Abstract: Project Secure: A Multi-Tiered Approach to Supporting Students Exposed to Trauma (Society for Prevention Research 27th Annual Meeting)

574 Project Secure: A Multi-Tiered Approach to Supporting Students Exposed to Trauma

Friday, May 31, 2019
Marina Room (Hyatt Regency San Francisco)
* noted as presenting author
William Carl Sumi, PhD, Senior Principal Education Researcher, SRI International, Menlo Park, CA
Michelle Woodbridge, PhD, Principal Scientist, SRI International, Menlo Park, CA
Introduction: Through their Comprehensive School Safety Initiative, the National Institute of Justice (NIJ) is supporting community-driven, innovative solutions to the pervasive school safety issues plaguing our nation’s schools. In 2016 SRI International (SRI) received a grant from NIJ to implement Project SECURE. The overarching goal of Project SECURE is to evaluate the impact of a multi-tiered evidence-based framework to strengthen the resilience of students who are the most vulnerable to disciplinary exclusion, gang involvement, and trauma. Project SECURE is being implemented as a primary prevention program and trauma-informed intervention in an urban district’s elementary schools while developing a model for replication and expansion that reverses the negative trajectory and boosts the social-emotional and coping skills of all students.

Methods: The goal of Project SECURE is to enhance the physical and emotional security of students in elementary schools in an urban school district by increasing their Safety, Equity, Caring, Understanding, and Resilience. Guided by the principles of evidence-based, multi-tiered, and responsive support systems, Project SECURE will offer universal and targeted interventions (Second Step and Bounce Back, respectively) to improve social-emotional skills, reduce bullying, and ameliorate the devastating effects of trauma. SRI researchers will employ a three-cohort mixed-methods design to test the efficacy of Project SECURE’s trauma-informed tiered system of support to improve school safety.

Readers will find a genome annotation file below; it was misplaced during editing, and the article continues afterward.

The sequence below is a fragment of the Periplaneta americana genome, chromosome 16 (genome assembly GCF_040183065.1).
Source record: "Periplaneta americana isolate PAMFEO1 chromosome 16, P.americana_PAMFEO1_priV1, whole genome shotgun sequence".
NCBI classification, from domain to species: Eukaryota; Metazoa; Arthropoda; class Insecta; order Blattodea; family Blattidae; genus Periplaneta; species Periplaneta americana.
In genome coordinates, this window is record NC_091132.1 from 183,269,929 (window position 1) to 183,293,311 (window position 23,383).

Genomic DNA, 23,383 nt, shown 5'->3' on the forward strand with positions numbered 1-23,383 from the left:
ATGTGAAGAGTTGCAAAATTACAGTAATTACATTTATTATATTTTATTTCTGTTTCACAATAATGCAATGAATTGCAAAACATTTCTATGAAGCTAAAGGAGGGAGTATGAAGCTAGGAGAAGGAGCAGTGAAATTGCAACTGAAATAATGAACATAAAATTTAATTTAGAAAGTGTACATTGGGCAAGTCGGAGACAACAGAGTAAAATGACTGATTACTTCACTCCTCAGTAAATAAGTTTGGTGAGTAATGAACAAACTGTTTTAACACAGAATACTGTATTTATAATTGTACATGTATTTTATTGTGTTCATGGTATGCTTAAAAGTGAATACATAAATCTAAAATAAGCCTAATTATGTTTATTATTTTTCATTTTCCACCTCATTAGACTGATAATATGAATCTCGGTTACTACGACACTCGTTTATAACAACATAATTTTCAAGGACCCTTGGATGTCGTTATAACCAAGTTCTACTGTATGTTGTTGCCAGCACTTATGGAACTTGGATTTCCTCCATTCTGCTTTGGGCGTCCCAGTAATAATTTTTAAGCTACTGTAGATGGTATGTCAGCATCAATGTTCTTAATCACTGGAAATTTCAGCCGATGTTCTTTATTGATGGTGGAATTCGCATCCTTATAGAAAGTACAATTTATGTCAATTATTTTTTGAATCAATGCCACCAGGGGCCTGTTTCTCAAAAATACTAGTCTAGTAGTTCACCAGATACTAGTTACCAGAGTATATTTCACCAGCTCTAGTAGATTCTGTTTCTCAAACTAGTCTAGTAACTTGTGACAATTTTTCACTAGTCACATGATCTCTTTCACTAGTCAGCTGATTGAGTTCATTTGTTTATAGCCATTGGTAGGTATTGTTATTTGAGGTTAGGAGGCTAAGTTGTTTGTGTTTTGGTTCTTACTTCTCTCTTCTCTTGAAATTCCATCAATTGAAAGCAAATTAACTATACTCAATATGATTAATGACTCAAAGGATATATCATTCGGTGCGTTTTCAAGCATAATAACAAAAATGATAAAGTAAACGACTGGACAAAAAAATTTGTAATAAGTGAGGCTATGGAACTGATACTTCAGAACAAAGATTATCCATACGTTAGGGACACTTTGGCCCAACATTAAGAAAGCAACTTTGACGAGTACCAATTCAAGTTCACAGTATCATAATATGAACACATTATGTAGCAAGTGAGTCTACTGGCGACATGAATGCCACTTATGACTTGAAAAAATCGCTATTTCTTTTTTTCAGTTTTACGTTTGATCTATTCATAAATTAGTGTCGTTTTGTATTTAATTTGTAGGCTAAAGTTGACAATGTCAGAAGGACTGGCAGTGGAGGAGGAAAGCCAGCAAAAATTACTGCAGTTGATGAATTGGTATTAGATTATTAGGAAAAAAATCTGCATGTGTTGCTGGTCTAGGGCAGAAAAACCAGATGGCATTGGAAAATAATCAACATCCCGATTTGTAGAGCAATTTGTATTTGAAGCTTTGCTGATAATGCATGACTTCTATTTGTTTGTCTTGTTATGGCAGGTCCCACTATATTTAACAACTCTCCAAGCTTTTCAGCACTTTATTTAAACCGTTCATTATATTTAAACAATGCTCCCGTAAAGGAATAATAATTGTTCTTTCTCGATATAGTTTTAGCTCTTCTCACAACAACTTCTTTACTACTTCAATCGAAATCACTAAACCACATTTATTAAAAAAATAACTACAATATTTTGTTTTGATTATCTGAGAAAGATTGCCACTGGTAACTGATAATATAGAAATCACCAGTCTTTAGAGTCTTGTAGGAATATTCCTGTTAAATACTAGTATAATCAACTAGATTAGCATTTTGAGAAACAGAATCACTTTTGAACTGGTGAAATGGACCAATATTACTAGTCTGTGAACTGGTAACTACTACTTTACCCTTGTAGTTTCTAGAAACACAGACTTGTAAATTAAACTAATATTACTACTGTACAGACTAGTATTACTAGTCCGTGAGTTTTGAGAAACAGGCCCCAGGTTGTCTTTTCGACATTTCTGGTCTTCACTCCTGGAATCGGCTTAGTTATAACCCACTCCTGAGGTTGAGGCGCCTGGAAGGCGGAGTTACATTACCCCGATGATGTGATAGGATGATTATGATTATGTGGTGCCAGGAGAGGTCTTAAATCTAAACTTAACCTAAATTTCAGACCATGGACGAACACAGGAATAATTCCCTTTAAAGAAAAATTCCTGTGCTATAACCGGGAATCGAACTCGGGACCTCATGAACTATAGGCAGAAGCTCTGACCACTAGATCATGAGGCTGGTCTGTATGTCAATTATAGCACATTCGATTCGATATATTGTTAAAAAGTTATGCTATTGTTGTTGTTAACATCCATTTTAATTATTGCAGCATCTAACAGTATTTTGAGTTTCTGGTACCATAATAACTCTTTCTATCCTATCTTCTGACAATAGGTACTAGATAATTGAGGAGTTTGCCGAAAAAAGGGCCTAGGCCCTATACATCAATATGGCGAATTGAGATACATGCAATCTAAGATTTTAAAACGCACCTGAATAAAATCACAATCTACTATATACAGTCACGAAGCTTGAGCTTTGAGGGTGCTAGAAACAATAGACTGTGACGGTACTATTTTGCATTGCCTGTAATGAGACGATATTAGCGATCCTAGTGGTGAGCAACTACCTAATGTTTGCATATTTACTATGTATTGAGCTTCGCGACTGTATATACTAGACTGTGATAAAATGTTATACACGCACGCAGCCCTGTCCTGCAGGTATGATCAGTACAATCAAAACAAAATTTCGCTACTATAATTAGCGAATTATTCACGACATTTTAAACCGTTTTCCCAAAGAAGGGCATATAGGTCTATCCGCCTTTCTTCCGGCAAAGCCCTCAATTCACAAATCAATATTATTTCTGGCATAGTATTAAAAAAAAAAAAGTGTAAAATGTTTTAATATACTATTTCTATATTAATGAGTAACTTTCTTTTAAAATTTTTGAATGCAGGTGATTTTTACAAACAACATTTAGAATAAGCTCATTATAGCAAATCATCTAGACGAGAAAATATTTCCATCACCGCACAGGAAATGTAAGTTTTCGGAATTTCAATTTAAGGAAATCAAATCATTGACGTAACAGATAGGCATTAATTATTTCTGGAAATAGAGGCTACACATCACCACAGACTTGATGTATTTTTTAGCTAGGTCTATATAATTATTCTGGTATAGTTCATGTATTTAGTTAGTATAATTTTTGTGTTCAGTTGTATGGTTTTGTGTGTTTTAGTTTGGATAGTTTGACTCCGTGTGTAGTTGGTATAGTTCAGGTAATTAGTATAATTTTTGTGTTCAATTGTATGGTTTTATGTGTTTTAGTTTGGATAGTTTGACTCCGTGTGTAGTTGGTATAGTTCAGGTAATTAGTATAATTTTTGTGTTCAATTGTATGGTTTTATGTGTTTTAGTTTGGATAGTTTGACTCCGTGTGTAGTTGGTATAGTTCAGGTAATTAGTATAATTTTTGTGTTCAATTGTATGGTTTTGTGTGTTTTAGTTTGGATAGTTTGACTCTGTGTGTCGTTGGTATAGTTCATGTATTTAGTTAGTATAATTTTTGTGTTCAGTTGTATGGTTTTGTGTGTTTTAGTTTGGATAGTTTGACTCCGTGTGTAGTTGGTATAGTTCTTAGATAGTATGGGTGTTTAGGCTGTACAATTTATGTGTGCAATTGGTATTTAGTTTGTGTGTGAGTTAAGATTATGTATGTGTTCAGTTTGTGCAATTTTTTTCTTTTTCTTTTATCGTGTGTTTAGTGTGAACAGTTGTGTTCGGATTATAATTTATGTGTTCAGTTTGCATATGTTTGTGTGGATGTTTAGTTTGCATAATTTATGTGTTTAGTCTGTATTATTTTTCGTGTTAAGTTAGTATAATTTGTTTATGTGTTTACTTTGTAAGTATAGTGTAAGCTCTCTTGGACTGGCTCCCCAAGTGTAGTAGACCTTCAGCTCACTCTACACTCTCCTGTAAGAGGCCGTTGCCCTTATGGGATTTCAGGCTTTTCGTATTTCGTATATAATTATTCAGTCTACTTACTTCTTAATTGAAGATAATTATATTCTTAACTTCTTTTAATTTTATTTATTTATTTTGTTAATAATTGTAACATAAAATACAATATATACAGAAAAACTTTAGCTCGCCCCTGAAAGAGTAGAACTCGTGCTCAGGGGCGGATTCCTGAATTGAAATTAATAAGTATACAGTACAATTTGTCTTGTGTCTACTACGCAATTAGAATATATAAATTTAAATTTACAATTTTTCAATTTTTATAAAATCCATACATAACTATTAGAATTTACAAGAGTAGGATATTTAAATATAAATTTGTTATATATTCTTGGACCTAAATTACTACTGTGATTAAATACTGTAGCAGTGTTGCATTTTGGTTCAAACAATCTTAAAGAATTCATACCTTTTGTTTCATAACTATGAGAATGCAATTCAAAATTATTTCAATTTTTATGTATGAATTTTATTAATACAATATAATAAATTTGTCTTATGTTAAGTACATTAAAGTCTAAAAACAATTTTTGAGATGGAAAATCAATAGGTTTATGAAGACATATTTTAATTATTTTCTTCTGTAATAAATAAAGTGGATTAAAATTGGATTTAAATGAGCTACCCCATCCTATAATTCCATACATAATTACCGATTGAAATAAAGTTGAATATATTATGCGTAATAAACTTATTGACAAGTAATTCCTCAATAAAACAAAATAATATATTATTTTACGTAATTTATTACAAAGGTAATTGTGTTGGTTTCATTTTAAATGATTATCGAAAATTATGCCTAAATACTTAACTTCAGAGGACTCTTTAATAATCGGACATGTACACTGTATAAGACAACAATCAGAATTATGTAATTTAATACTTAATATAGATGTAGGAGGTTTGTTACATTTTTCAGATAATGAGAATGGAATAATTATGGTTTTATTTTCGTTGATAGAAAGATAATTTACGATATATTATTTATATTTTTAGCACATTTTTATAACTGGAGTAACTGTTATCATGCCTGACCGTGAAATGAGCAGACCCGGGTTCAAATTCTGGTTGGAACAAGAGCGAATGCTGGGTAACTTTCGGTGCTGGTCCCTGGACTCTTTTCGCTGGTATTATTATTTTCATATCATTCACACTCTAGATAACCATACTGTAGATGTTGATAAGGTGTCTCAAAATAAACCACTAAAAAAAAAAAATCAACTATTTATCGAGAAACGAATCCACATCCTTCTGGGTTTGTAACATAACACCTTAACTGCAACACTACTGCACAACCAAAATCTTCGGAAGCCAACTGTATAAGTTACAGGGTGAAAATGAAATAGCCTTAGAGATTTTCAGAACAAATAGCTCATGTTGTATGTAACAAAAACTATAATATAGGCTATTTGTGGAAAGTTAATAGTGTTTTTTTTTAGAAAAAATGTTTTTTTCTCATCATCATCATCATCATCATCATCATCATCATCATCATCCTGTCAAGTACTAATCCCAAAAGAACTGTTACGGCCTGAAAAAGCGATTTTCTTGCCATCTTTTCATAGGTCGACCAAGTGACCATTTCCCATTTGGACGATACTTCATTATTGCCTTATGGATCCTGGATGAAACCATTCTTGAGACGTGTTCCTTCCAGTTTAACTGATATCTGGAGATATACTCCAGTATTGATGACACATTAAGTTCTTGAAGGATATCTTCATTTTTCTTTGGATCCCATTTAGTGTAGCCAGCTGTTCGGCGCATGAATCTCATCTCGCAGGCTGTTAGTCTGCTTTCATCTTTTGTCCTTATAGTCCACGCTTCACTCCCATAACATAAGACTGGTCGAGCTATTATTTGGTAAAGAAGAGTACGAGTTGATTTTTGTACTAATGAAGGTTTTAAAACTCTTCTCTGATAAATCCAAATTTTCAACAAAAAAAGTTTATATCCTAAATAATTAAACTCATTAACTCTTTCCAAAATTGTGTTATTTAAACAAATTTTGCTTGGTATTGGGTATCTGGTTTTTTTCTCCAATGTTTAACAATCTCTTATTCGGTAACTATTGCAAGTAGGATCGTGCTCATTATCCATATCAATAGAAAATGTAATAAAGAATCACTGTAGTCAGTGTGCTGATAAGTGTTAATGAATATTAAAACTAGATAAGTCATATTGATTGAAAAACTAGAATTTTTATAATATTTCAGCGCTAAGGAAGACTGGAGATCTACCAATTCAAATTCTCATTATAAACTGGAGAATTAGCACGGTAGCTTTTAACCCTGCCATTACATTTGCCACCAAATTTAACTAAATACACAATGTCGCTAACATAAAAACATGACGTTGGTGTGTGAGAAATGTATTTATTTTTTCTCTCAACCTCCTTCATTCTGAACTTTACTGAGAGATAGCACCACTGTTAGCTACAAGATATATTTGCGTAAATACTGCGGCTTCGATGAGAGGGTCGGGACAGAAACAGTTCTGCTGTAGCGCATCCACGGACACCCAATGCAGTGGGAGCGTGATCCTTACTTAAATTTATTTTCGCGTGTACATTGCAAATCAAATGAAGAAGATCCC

Second Step is a universal classroom-based program designed to decrease problem behaviors and increase students’ school success by promoting self-regulation and social-emotional competence. The grade K‑5 curriculum includes 20 to 25 lessons per year that address empathy, impulse control, and anger management in developmentally appropriate ways.

Bounce Back is a structured secondary-level group therapy program designed for elementary school children who have experienced significant traumatic stress. School-based clinicians deliver the program through 10 group therapy sessions, 2 to 3 individual sessions, and up to 3 parent engagement sessions.

Results: This presentation will describe the outcomes from the universal intervention (Second Step) and the secondary level intervention for students suffering the effects of trauma (Bounce Back) after two years of implementation.

Conclusions: Results from the study will strengthen the knowledge base regarding effective universal and secondary level interventions for students exposed to trauma in elementary schools. More specifically, Project SECURE is being implemented in a diverse urban school district with the goal to reduce bias and increase access to services for students and families who typically do not receive or have access to evidence-based practices.